Is Meat Ruining the Planet?
Can our planet handle the burden?
In 2017, the EPA reported that agriculture contributed nearly 10% of all greenhouse gas emissions, and livestock accounted for a full third of that. Between 1990 and 2005, U.S. methane emissions from dairy cow manure rose 50%. However, the EPA traced the increase to greater numbers of factory farms.
The industrial livestock system is heavily dependent on grain, and growing grain for feedlot animals is an environmental strain. Corn and soybeans, the most common crops grown for feed, require literal tons of artificial nitrogen fertilizers and herbicides made by burning millions of tons of C02. The result is an increasingly unsteady climate, a food system saturated with toxins, and polluted air and water. In addition, this fertilizer used to grow corn and soy combined with excess nutrients from animal waste runs off into waterways. This creates algae blooms that suffocate aquatic life. Agricultural waste is a large contributor to these "dead zones,” including the 900-square-mile span in the Gulf of Mexico.
But the problem isn’t the cow, it’s the how!
It’s a myth that animal agriculture has to be destructive or that we have to stop eating meat to save the planet. By eliminating factory farms and encouraging regenerative grazing - which emphasizes soil health and animal welfare - we can mitigate climate change and global warming by sequestering carbon.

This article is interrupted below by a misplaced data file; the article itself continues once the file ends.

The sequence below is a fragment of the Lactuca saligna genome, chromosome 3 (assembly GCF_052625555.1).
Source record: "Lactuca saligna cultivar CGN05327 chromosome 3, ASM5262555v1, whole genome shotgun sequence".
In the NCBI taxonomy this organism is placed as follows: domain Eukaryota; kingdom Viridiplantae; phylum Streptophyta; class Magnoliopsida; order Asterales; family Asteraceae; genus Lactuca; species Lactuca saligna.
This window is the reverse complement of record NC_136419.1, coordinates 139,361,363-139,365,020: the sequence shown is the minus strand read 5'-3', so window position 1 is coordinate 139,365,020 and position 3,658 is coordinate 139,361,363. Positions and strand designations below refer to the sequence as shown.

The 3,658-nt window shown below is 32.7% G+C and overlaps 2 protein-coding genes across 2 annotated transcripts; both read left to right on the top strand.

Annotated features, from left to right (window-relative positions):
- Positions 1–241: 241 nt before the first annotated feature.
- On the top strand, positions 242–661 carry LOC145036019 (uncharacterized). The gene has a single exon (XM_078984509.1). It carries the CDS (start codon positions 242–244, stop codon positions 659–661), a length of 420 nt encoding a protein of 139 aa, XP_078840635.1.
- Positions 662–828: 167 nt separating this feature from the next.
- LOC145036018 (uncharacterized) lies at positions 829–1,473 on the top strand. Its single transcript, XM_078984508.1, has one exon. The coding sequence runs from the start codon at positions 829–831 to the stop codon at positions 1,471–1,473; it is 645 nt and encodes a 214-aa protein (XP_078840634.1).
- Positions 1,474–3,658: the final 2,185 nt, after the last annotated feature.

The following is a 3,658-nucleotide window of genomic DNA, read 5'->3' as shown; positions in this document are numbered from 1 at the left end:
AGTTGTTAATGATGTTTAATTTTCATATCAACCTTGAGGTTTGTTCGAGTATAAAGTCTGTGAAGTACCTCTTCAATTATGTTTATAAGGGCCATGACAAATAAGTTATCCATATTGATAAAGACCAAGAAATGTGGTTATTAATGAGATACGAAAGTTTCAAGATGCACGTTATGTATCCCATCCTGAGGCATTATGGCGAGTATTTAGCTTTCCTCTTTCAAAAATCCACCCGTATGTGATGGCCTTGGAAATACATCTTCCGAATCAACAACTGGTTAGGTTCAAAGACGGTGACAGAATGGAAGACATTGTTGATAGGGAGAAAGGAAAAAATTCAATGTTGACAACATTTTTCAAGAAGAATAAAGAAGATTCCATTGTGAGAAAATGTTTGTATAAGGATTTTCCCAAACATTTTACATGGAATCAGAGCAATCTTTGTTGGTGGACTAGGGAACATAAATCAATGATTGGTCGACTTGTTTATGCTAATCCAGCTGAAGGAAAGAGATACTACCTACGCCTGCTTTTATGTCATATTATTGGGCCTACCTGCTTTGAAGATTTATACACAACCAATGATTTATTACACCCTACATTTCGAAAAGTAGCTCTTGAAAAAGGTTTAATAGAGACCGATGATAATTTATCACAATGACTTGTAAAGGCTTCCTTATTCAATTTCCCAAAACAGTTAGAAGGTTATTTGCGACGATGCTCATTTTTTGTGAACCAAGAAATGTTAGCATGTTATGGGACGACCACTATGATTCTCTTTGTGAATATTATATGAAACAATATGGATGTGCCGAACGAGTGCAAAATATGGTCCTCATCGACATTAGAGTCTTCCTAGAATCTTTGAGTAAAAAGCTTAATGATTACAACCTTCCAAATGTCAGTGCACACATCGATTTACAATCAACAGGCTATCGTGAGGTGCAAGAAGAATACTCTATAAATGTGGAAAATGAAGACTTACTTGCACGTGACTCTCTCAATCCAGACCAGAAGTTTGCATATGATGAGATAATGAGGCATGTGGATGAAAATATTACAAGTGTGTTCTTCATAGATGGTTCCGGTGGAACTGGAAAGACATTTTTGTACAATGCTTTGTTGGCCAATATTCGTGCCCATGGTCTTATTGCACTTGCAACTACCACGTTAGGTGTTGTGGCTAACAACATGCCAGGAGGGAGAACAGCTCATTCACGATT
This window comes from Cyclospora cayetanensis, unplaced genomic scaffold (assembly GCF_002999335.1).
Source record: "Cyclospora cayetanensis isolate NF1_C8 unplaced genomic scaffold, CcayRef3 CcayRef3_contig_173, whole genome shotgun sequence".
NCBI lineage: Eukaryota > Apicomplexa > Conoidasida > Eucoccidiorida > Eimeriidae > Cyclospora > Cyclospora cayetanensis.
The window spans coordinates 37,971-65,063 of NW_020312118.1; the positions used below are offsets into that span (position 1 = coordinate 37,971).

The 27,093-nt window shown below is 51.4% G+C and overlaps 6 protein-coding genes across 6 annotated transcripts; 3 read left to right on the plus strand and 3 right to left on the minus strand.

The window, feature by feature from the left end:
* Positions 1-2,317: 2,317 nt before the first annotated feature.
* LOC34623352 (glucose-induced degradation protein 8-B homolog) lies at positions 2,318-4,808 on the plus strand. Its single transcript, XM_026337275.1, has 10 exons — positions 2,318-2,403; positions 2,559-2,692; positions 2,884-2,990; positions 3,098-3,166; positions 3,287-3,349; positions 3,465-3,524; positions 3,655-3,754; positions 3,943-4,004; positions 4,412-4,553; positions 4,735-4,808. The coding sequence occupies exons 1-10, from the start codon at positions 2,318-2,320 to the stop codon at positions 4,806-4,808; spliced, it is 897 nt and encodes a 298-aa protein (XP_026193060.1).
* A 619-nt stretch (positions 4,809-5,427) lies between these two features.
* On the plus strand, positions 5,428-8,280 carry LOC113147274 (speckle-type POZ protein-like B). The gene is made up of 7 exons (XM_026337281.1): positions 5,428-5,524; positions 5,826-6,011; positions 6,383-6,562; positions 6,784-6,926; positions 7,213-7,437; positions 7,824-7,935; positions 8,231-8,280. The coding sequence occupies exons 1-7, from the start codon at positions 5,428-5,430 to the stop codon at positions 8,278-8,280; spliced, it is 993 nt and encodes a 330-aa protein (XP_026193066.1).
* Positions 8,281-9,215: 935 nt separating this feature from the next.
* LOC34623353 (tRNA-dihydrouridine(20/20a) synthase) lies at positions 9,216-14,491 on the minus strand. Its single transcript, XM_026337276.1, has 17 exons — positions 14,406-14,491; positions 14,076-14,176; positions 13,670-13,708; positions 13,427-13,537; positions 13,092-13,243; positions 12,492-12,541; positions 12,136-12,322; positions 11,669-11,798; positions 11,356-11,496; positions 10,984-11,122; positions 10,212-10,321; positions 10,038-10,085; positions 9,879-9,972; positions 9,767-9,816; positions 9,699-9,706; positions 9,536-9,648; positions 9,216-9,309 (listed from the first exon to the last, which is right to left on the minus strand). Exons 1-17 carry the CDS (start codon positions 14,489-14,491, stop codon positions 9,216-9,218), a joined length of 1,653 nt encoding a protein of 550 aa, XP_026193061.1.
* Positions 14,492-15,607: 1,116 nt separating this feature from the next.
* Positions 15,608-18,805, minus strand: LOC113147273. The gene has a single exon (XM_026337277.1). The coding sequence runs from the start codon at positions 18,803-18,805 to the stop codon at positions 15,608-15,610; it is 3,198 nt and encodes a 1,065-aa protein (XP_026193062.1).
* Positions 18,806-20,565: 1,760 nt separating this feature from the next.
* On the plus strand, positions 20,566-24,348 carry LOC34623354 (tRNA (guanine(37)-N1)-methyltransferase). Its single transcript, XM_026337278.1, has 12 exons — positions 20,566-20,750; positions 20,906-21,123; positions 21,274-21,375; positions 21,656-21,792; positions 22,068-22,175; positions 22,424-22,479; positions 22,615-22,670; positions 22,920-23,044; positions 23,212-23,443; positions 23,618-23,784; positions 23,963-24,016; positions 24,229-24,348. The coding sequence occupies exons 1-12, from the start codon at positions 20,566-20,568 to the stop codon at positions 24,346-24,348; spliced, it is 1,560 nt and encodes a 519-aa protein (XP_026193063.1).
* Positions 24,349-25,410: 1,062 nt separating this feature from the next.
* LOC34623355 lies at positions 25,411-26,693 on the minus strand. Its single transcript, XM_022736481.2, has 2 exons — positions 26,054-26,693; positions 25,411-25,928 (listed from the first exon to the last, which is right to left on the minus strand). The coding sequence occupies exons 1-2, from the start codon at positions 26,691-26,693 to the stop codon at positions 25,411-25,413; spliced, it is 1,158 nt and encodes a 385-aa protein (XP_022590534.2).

Scientists at Quantis, one of the world's most respected environmental research and design firms, conducted a Life Cycle Assessment (LCA) on beef raised by White Oak Pastures to account for the energy and environmental impacts of all stages of a product's life cycle, including enteric emissions (belches and gas) from cattle, manure emissions, farm activities, slaughter and transport, and carbon sequestration through soil and plant matter. Their conclusion was that the farm captured more carbon in the soil than their cows emitted during their lives. Incredibly, this LCA study showed even fewer carbon emissions than Beyond Burger's.
Amazingly, if we applied regenerative grazing to just 25% of our croplands and grasslands, we could mitigate the entire carbon footprint of North American agriculture. [i]
It is clear that regenerative grazing increases biodiversity, enriches soils, improves watersheds, and enhances ecosystem services. It captures carbon in soil and above ground biomass, reversing current global trends of atmospheric accumulation. At the same time, it offers increased yields, resilience to climate instability, and higher health and vitality for farming and ranching communities.
-- Grazing animals can utilize marginal subpar land that is otherwise unable to grow food. When using regenerative grazing, those marginal lands can be brought back to life.
-- Grass-fed animals' manure has about half of the potential to generate methane as feedlot animals' manure. [ii]
-- According to Drawdown (which identifies, researches and ranks the 100 most substantive solutions to address climate change), reducing meat consumption combined with Regenerative Grazing is one of the best ways forward for preserving soil health, reducing climate-warming emissions.